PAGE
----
Wheelen and Hunger (2008) explains that a organization’s scanning of environment will comprise analyses of all relevant elements in the task environment, which includes not only competitors but also suppliers, customers and other corporations with which the firm directly interacts. These analyses take the form of individual reports written by various people in different parts of the corporation. For instance at the Procter & Gamble, people from each of the brand management teams work with important people from the sales and market research departments to research and write a competitive activity report each quarter on each of the product categories.
According to Wheelen and Hunger (2008), analysts should also look within the organization itself to identify internal strategic factors. Internal environmental scanning is a strategic management procedure, serves to pinpoint the strengths and weaknesses of the organization. Management can determine whether the organization can take advantage of opportunities while avoiding threats.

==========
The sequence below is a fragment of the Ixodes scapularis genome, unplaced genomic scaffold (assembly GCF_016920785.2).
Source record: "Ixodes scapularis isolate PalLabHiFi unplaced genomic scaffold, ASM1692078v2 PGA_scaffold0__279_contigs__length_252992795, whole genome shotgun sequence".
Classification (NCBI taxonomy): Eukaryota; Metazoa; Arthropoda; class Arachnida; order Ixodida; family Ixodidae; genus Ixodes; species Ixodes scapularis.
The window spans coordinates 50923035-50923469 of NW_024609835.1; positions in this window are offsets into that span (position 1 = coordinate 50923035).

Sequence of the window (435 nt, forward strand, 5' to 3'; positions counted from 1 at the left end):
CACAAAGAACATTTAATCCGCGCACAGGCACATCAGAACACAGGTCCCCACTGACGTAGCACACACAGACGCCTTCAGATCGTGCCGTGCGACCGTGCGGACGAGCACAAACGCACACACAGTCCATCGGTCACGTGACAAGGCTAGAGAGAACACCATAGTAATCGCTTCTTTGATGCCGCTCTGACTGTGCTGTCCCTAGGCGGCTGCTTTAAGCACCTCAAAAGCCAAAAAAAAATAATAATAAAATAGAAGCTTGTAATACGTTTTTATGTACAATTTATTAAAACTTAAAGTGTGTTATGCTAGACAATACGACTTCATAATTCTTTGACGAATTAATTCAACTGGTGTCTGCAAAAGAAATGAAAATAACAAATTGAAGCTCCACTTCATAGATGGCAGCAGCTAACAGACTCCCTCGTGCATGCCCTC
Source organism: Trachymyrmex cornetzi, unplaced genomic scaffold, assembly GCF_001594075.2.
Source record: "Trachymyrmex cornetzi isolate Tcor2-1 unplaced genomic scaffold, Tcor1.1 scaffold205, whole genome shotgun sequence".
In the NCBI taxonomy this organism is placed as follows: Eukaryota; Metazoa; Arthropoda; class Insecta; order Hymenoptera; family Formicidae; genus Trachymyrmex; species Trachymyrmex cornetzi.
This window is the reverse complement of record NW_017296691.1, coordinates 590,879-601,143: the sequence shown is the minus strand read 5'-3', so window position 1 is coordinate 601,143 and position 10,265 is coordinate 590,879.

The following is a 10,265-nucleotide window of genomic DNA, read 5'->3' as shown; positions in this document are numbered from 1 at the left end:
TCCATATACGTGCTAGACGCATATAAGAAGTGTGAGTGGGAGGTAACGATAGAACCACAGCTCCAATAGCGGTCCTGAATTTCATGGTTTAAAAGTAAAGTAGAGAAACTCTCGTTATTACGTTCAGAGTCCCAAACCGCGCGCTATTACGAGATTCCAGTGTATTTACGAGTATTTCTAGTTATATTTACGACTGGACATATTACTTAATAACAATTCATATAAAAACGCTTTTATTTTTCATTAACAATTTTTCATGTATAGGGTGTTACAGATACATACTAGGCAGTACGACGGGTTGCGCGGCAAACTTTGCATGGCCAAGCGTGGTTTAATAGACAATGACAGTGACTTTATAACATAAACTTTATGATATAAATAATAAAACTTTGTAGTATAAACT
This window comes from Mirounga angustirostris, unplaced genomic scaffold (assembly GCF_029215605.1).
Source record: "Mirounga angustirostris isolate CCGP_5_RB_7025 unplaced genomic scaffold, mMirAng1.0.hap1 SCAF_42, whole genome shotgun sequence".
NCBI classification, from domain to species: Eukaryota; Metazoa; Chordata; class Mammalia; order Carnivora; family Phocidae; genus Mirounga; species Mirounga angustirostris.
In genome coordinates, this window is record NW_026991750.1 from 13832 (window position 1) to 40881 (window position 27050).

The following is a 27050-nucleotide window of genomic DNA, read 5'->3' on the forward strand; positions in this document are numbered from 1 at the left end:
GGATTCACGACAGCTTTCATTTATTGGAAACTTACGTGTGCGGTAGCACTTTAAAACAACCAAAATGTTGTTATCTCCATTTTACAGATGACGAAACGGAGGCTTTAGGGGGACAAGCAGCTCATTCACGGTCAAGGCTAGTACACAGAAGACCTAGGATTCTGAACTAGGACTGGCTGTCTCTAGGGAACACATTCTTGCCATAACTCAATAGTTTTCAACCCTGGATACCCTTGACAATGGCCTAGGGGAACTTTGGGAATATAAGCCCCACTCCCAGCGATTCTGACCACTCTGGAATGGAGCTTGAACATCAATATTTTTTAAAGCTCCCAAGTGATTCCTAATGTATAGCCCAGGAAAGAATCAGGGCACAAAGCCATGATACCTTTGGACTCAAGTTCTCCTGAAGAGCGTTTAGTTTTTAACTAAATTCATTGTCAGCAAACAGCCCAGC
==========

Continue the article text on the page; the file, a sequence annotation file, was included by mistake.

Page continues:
The strategic planning model has an important role it has been characterized as an outward-in-approach. Managers believe that all the components of the strategic management process are important, and they do have to examine the external environment to categorize opportunities and threats.
The managers have to investigate the organization’s resources and capabilities to identify strengths and weaknesses, so that there is fit between the internal resources and capabilities of an organization, and external environmental opportunities, organization and external environment. Managers have to familiar with the range of functional level, business-level, global, and corporate-level strategies that are available to them and they also require having an appreciation for the structures required to implement different strategies.
Gary Hamel and C. K. Prahalad (1994, cited by Hill & Jones 1998) stress that weakness of formal strategic planning is mainly obvious in a dynamic competitive environment, in which new competitors are constantly arising and new ways of doing business are continuously being invented. Strategic management process should start with challenging goals, such as attaining global leadership, that stretch the organization. Throughout the development the emphasis should be on finding strategies to develop the resources and capabilities essential for achieving goals, building new resources and capabilities to create a exploit future opportunities, rather than on exploiting existing strengths to take advantage of existing opportunities.